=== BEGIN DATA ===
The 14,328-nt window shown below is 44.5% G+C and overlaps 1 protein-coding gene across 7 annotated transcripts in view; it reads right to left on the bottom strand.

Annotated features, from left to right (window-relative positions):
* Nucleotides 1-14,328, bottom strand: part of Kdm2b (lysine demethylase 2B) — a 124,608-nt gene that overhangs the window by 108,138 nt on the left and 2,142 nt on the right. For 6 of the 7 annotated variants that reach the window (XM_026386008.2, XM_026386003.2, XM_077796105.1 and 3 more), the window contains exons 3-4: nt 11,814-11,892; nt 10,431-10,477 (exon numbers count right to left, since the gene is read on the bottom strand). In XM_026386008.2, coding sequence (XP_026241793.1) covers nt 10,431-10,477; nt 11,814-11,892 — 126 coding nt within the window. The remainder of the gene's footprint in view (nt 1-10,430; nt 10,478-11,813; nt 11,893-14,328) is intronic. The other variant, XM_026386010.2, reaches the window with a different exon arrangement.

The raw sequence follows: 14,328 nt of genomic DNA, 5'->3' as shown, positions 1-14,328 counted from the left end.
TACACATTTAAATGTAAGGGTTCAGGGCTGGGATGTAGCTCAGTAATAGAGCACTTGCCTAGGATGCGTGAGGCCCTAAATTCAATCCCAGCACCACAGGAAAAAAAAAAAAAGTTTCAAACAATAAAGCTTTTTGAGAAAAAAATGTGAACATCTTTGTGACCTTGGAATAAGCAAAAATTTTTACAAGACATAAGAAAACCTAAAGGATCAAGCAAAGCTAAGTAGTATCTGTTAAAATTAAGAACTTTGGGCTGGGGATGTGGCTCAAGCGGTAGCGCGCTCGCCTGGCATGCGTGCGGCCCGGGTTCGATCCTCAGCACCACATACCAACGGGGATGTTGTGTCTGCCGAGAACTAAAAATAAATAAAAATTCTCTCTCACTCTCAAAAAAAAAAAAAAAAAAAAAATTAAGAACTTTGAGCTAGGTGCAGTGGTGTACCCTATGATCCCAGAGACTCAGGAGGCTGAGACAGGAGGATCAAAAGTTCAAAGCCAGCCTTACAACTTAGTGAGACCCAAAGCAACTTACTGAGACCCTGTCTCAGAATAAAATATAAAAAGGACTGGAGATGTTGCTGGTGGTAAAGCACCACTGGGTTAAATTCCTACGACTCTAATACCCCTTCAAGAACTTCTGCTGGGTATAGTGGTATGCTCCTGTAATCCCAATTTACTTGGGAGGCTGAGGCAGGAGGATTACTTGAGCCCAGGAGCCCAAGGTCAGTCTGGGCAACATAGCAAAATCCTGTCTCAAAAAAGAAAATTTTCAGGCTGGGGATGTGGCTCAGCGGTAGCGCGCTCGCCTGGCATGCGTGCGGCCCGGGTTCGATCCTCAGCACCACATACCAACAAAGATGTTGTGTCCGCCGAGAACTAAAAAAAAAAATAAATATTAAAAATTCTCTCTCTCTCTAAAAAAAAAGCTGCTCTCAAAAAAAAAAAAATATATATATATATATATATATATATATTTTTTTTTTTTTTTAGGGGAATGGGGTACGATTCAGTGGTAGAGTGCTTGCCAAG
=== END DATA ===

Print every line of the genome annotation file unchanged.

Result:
The 14,328-nt window shown below is 44.5% G+C and overlaps 1 protein-coding gene across 7 annotated transcripts in view; it reads right to left on the bottom strand.

Annotated features, from left to right (window-relative positions):
* Nucleotides 1-14,328, bottom strand: part of Kdm2b (lysine demethylase 2B) — a 124,608-nt gene that overhangs the window by 108,138 nt on the left and 2,142 nt on the right. For 6 of the 7 annotated variants that reach the window (XM_026386008.2, XM_026386003.2, XM_077796105.1 and 3 more), the window contains exons 3-4: nt 11,814-11,892; nt 10,431-10,477 (exon numbers count right to left, since the gene is read on the bottom strand). In XM_026386008.2, coding sequence (XP_026241793.1) covers nt 10,431-10,477; nt 11,814-11,892 — 126 coding nt within the window. The remainder of the gene's footprint in view (nt 1-10,430; nt 10,478-11,813; nt 11,893-14,328) is intronic. The other variant, XM_026386010.2, reaches the window with a different exon arrangement.

The raw sequence follows: 14,328 nt of genomic DNA, 5'->3' as shown, positions 1-14,328 counted from the left end.
TACACATTTAAATGTAAGGGTTCAGGGCTGGGATGTAGCTCAGTAATAGAGCACTTGCCTAGGATGCGTGAGGCCCTAAATTCAATCCCAGCACCACAGGAAAAAAAAAAAAAGTTTCAAACAATAAAGCTTTTTGAGAAAAAAATGTGAACATCTTTGTGACCTTGGAATAAGCAAAAATTTTTACAAGACATAAGAAAACCTAAAGGATCAAGCAAAGCTAAGTAGTATCTGTTAAAATTAAGAACTTTGGGCTGGGGATGTGGCTCAAGCGGTAGCGCGCTCGCCTGGCATGCGTGCGGCCCGGGTTCGATCCTCAGCACCACATACCAACGGGGATGTTGTGTCTGCCGAGAACTAAAAATAAATAAAAATTCTCTCTCACTCTCAAAAAAAAAAAAAAAAAAAAAATTAAGAACTTTGAGCTAGGTGCAGTGGTGTACCCTATGATCCCAGAGACTCAGGAGGCTGAGACAGGAGGATCAAAAGTTCAAAGCCAGCCTTACAACTTAGTGAGACCCAAAGCAACTTACTGAGACCCTGTCTCAGAATAAAATATAAAAAGGACTGGAGATGTTGCTGGTGGTAAAGCACCACTGGGTTAAATTCCTACGACTCTAATACCCCTTCAAGAACTTCTGCTGGGTATAGTGGTATGCTCCTGTAATCCCAATTTACTTGGGAGGCTGAGGCAGGAGGATTACTTGAGCCCAGGAGCCCAAGGTCAGTCTGGGCAACATAGCAAAATCCTGTCTCAAAAAAGAAAATTTTCAGGCTGGGGATGTGGCTCAGCGGTAGCGCGCTCGCCTGGCATGCGTGCGGCCCGGGTTCGATCCTCAGCACCACATACCAACAAAGATGTTGTGTCCGCCGAGAACTAAAAAAAAAAATAAATATTAAAAATTCTCTCTCTCTCTAAAAAAAAAGCTGCTCTCAAAAAAAAAAAAATATATATATATATATATATATATATATTTTTTTTTTTTTTTAGGGGAATGGGGTACGATTCAGTGGTAGAGTGCTTGCCAAG